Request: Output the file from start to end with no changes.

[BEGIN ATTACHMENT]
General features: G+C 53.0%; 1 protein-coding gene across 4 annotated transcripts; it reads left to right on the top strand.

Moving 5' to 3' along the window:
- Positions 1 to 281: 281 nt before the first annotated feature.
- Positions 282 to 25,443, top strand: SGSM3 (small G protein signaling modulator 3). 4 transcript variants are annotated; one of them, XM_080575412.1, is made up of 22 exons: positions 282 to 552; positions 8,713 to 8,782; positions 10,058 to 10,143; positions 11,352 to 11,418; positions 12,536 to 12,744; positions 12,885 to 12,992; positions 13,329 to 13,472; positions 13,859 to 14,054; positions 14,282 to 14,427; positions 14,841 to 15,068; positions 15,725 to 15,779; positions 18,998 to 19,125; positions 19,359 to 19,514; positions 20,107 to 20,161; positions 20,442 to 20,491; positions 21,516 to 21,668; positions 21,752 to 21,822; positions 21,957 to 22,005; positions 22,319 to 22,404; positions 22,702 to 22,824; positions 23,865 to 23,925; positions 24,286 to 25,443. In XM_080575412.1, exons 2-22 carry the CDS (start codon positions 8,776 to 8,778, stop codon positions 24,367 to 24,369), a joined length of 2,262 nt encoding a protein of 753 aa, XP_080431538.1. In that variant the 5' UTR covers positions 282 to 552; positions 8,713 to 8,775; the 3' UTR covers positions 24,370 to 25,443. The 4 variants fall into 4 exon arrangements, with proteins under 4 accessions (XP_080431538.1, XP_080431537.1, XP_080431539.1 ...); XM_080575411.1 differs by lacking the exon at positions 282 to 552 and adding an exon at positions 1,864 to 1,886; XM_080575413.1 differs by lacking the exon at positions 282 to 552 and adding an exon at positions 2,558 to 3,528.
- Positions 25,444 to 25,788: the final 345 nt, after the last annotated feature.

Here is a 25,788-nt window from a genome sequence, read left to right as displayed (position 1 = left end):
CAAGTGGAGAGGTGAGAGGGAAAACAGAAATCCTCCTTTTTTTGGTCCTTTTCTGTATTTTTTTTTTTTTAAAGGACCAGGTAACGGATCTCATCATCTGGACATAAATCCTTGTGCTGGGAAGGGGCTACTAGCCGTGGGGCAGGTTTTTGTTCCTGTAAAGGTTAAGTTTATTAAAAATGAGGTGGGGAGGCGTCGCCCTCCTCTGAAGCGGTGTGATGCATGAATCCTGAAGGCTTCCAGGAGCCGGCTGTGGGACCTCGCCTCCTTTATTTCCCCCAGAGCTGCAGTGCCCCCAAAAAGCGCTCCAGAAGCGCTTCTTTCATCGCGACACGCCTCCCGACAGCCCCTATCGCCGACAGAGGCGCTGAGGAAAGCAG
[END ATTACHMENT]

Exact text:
General features: G+C 53.0%; 1 protein-coding gene across 4 annotated transcripts; it reads left to right on the top strand.

Moving 5' to 3' along the window:
- Positions 1 to 281: 281 nt before the first annotated feature.
- Positions 282 to 25,443, top strand: SGSM3 (small G protein signaling modulator 3). 4 transcript variants are annotated; one of them, XM_080575412.1, is made up of 22 exons: positions 282 to 552; positions 8,713 to 8,782; positions 10,058 to 10,143; positions 11,352 to 11,418; positions 12,536 to 12,744; positions 12,885 to 12,992; positions 13,329 to 13,472; positions 13,859 to 14,054; positions 14,282 to 14,427; positions 14,841 to 15,068; positions 15,725 to 15,779; positions 18,998 to 19,125; positions 19,359 to 19,514; positions 20,107 to 20,161; positions 20,442 to 20,491; positions 21,516 to 21,668; positions 21,752 to 21,822; positions 21,957 to 22,005; positions 22,319 to 22,404; positions 22,702 to 22,824; positions 23,865 to 23,925; positions 24,286 to 25,443. In XM_080575412.1, exons 2-22 carry the CDS (start codon positions 8,776 to 8,778, stop codon positions 24,367 to 24,369), a joined length of 2,262 nt encoding a protein of 753 aa, XP_080431538.1. In that variant the 5' UTR covers positions 282 to 552; positions 8,713 to 8,775; the 3' UTR covers positions 24,370 to 25,443. The 4 variants fall into 4 exon arrangements, with proteins under 4 accessions (XP_080431538.1, XP_080431537.1, XP_080431539.1 ...); XM_080575411.1 differs by lacking the exon at positions 282 to 552 and adding an exon at positions 1,864 to 1,886; XM_080575413.1 differs by lacking the exon at positions 282 to 552 and adding an exon at positions 2,558 to 3,528.
- Positions 25,444 to 25,788: the final 345 nt, after the last annotated feature.

Here is a 25,788-nt window from a genome sequence, read left to right as displayed (position 1 = left end):
CAAGTGGAGAGGTGAGAGGGAAAACAGAAATCCTCCTTTTTTTGGTCCTTTTCTGTATTTTTTTTTTTTTAAAGGACCAGGTAACGGATCTCATCATCTGGACATAAATCCTTGTGCTGGGAAGGGGCTACTAGCCGTGGGGCAGGTTTTTGTTCCTGTAAAGGTTAAGTTTATTAAAAATGAGGTGGGGAGGCGTCGCCCTCCTCTGAAGCGGTGTGATGCATGAATCCTGAAGGCTTCCAGGAGCCGGCTGTGGGACCTCGCCTCCTTTATTTCCCCCAGAGCTGCAGTGCCCCCAAAAAGCGCTCCAGAAGCGCTTCTTTCATCGCGACACGCCTCCCGACAGCCCCTATCGCCGACAGAGGCGCTGAGGAAAGCAG